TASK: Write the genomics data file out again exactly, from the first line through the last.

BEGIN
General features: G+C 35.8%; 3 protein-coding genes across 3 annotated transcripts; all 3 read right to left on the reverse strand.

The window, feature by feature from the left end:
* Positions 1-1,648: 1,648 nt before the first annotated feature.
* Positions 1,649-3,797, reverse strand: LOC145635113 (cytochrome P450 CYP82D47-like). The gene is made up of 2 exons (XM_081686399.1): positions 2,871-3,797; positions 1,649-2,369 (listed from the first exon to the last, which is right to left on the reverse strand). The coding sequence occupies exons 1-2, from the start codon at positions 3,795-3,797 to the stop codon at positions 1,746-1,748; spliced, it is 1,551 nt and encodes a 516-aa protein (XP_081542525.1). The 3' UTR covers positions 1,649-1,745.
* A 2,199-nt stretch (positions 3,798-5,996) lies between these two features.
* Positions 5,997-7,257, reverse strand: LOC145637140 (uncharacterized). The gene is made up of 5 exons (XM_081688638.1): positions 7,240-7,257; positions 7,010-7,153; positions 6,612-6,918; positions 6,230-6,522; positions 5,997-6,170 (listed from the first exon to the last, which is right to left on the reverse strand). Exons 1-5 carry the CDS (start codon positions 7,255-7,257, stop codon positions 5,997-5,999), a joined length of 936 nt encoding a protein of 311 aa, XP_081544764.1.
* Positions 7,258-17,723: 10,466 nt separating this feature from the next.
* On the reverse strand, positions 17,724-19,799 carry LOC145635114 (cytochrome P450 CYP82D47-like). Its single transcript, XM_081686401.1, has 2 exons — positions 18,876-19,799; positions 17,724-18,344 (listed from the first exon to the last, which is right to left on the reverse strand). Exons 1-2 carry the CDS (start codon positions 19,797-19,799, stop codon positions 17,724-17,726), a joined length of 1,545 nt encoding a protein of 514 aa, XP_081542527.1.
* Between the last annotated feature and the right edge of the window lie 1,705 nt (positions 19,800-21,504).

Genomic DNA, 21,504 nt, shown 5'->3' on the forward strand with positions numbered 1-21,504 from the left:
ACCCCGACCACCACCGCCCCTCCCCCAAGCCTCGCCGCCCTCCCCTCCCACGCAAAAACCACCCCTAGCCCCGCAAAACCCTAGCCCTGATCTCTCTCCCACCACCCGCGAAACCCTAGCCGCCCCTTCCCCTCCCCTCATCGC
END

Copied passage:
General features: G+C 35.8%; 3 protein-coding genes across 3 annotated transcripts; all 3 read right to left on the reverse strand.

The window, feature by feature from the left end:
* Positions 1-1,648: 1,648 nt before the first annotated feature.
* Positions 1,649-3,797, reverse strand: LOC145635113 (cytochrome P450 CYP82D47-like). The gene is made up of 2 exons (XM_081686399.1): positions 2,871-3,797; positions 1,649-2,369 (listed from the first exon to the last, which is right to left on the reverse strand). The coding sequence occupies exons 1-2, from the start codon at positions 3,795-3,797 to the stop codon at positions 1,746-1,748; spliced, it is 1,551 nt and encodes a 516-aa protein (XP_081542525.1). The 3' UTR covers positions 1,649-1,745.
* A 2,199-nt stretch (positions 3,798-5,996) lies between these two features.
* Positions 5,997-7,257, reverse strand: LOC145637140 (uncharacterized). The gene is made up of 5 exons (XM_081688638.1): positions 7,240-7,257; positions 7,010-7,153; positions 6,612-6,918; positions 6,230-6,522; positions 5,997-6,170 (listed from the first exon to the last, which is right to left on the reverse strand). Exons 1-5 carry the CDS (start codon positions 7,255-7,257, stop codon positions 5,997-5,999), a joined length of 936 nt encoding a protein of 311 aa, XP_081544764.1.
* Positions 7,258-17,723: 10,466 nt separating this feature from the next.
* On the reverse strand, positions 17,724-19,799 carry LOC145635114 (cytochrome P450 CYP82D47-like). Its single transcript, XM_081686401.1, has 2 exons — positions 18,876-19,799; positions 17,724-18,344 (listed from the first exon to the last, which is right to left on the reverse strand). Exons 1-2 carry the CDS (start codon positions 19,797-19,799, stop codon positions 17,724-17,726), a joined length of 1,545 nt encoding a protein of 514 aa, XP_081542527.1.
* Between the last annotated feature and the right edge of the window lie 1,705 nt (positions 19,800-21,504).

Genomic DNA, 21,504 nt, shown 5'->3' on the forward strand with positions numbered 1-21,504 from the left:
ACCCCGACCACCACCGCCCCTCCCCCAAGCCTCGCCGCCCTCCCCTCCCACGCAAAAACCACCCCTAGCCCCGCAAAACCCTAGCCCTGATCTCTCTCCCACCACCCGCGAAACCCTAGCCGCCCCTTCCCCTCCCCTCATCGC